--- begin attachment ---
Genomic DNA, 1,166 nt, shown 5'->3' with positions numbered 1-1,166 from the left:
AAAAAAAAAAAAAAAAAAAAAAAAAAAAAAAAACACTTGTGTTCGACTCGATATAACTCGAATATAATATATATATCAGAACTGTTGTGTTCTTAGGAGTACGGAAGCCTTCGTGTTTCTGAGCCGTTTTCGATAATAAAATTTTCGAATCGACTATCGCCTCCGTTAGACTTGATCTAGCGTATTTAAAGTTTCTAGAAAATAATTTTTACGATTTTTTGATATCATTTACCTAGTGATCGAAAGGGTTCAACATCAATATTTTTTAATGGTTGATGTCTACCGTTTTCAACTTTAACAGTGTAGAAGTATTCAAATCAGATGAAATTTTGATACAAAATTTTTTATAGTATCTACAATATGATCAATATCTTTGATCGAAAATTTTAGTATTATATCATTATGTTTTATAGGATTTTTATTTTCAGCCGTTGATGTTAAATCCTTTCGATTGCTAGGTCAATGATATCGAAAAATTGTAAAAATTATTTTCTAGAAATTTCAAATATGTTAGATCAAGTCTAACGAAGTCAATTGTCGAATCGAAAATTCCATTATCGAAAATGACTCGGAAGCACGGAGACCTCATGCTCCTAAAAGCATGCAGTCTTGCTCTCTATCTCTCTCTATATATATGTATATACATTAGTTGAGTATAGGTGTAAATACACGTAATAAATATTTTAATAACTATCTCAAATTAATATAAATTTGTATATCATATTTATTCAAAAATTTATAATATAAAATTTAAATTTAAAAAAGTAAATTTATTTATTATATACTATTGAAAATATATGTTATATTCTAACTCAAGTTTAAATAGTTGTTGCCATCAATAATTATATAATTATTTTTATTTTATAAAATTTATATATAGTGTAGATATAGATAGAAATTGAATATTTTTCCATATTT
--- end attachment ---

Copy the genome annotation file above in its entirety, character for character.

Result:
Genomic DNA, 1,166 nt, shown 5'->3' with positions numbered 1-1,166 from the left:
AAAAAAAAAAAAAAAAAAAAAAAAAAAAAAAAACACTTGTGTTCGACTCGATATAACTCGAATATAATATATATATCAGAACTGTTGTGTTCTTAGGAGTACGGAAGCCTTCGTGTTTCTGAGCCGTTTTCGATAATAAAATTTTCGAATCGACTATCGCCTCCGTTAGACTTGATCTAGCGTATTTAAAGTTTCTAGAAAATAATTTTTACGATTTTTTGATATCATTTACCTAGTGATCGAAAGGGTTCAACATCAATATTTTTTAATGGTTGATGTCTACCGTTTTCAACTTTAACAGTGTAGAAGTATTCAAATCAGATGAAATTTTGATACAAAATTTTTTATAGTATCTACAATATGATCAATATCTTTGATCGAAAATTTTAGTATTATATCATTATGTTTTATAGGATTTTTATTTTCAGCCGTTGATGTTAAATCCTTTCGATTGCTAGGTCAATGATATCGAAAAATTGTAAAAATTATTTTCTAGAAATTTCAAATATGTTAGATCAAGTCTAACGAAGTCAATTGTCGAATCGAAAATTCCATTATCGAAAATGACTCGGAAGCACGGAGACCTCATGCTCCTAAAAGCATGCAGTCTTGCTCTCTATCTCTCTCTATATATATGTATATACATTAGTTGAGTATAGGTGTAAATACACGTAATAAATATTTTAATAACTATCTCAAATTAATATAAATTTGTATATCATATTTATTCAAAAATTTATAATATAAAATTTAAATTTAAAAAAGTAAATTTATTTATTATATACTATTGAAAATATATGTTATATTCTAACTCAAGTTTAAATAGTTGTTGCCATCAATAATTATATAATTATTTTTATTTTATAAAATTTATATATAGTGTAGATATAGATAGAAATTGAATATTTTTCCATATTT